Thousands of people are expected to get vaccinated every day in each location.
States across the country are finally opening mass coronavirus vaccination sites, with the hope of inoculating thousands of people a day.
Since the first coronavirus vaccine was approved for use in the United States in December, the country’s vaccination effort has fallen short of official goals. As production of the Pfizer and Moderna vaccines ramps up and more doses become available to the public, mass vaccination sites aim to help speed up allocation.
Vaccination and reaching herd immunity are both key for life to return pre-pandemic normalcy.
“There’s nothing more important than that,” Dr. Dara Kass, an associate professor of emergency medicine at Columbia University, told COURIER. “There are no football games that are more important than that, there are no baseball games that are more important than that. We need to very much pause on anything. There’s only a few specific places that can be used for this, and they should be. We should be focusing on mass vaccination.”
Pennsylvania’s Health and Emergency Management departments are working on opening up sites in the state, officials said. The state’s interim vaccination plan includes having mass vaccination sites throughout the state, but those plans depend on how many vaccine doses the manufacturers can produce and how much money the state gets from the federal government.
Philadelphia, which is coordinating its own vaccine response with Washington, DC, had a two-day mass vaccination site at the Pennsylvania Convention Center earlier this month.
Some other counties and local health care systems are also setting up sites.
The Lehigh Valley Health Network will host its first mass vaccination site at Dorney Park and Wildwater Kingdom on Wednesday. It’s for residents age 75 and older, and by appointment only. The slots have all filled up, a health system spokesperson said.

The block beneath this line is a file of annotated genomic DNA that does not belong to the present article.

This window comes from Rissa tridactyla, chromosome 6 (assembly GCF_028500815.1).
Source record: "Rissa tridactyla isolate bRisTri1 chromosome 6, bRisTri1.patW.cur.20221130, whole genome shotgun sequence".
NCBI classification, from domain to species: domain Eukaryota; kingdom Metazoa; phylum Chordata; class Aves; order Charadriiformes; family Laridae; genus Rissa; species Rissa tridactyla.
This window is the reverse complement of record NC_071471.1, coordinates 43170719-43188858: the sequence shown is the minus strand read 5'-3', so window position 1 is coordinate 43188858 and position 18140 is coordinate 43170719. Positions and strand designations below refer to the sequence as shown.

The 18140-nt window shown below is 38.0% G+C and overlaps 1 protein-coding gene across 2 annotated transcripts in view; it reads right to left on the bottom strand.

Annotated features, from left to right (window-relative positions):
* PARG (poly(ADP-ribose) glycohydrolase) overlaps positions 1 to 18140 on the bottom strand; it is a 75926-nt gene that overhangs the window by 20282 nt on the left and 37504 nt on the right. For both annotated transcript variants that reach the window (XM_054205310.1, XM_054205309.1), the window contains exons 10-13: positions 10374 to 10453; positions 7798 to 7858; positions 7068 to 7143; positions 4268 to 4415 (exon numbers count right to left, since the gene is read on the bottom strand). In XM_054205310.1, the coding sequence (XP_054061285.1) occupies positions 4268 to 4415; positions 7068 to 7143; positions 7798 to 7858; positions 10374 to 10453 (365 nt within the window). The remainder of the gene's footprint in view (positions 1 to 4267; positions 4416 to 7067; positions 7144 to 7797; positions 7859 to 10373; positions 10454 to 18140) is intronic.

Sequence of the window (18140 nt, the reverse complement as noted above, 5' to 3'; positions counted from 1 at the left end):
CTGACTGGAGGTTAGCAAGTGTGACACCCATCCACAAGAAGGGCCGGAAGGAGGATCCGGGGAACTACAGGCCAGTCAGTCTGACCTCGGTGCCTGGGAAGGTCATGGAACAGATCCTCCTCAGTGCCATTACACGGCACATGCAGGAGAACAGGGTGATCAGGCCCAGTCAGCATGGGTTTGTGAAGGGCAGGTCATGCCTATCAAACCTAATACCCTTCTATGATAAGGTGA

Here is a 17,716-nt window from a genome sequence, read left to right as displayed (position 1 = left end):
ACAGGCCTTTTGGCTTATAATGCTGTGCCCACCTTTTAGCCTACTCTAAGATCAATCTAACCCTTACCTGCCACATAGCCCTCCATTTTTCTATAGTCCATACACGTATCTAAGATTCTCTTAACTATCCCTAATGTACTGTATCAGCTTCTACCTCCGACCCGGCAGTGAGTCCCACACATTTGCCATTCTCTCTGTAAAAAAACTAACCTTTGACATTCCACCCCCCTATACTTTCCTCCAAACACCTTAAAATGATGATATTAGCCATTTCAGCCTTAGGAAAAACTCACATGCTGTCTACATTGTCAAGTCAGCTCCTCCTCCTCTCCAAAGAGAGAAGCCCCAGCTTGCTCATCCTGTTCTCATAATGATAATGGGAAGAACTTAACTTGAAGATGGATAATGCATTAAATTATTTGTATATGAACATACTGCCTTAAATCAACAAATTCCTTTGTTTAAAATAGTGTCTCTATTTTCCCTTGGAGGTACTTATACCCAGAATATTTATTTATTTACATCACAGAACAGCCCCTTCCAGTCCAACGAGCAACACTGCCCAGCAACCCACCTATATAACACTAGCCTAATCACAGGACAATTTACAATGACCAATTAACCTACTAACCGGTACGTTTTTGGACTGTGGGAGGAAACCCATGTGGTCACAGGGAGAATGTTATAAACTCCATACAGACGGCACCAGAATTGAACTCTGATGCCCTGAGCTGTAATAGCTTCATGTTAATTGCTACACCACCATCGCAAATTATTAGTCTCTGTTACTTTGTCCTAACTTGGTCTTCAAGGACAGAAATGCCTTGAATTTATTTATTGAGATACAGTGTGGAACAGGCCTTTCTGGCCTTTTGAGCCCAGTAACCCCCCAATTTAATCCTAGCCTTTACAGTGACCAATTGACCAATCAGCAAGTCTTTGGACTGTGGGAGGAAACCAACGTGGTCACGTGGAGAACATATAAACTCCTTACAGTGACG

The network touted its experience with flu shots.
“LVHN has extensive mass immunization experience, hosting drive-through flu shot clinics for nearly two decades,” a network press release said, “where we have vaccinated as many as 8,000 people in one day.”
Spokesperson Brian Downs said the health system plans future drive-thru vaccination sites in its region when more doses are available.
Outgoing state Secretary of Health Dr. Rachel Levine has repeatedly said the better communication from the federal government’s Operation Warp Speed would help the state and its health care providers get the vaccine out faster.
New Jersey officials are opening six mass vaccination sites in convention centers, malls, and entertainment complexes. Each site will have the capacity to vaccinate thousands of people once the federal government is able to allocate more doses.
“In rural areas, you can do fairgrounds, whereas in urban areas you can do them at stadiums. But no matter what, the federal government needs to empower the local communities to do this, to fund it and support it,” Kass said.
On his first day in office, President Joe Biden began work to answer that call. Up to 100 sites run by the Federal Emergency Management Agency (FEMA) could be up and running within the next month. The plans are designed to “provide federal support to existing or new community vaccination centers and mobile clinics across the country,” according to documents originally obtained by The Washington Post.
The move significantly increases the role of the federal government and agencies in the vaccination effort. Previously, federal officials had left much of the planning and financing up to the states with little to no high-level guidance, which has created an uneven patchwork of vaccine distribution.
The additional help will also be integral to getting vaccines to rural areas.
“[For rural areas] it might be things like getting buses to vaccination centers, it may be things like investing in a large scale, taking all available [resources] whether its high school gymnasiums, fairgrounds, and doing pop up centers there,” Kass said.
Experts predict vaccine supply will remain limited until production ramps up. Officials hope to have enough vaccines to inoculate anyone who wants a dose by early-to-mid summer.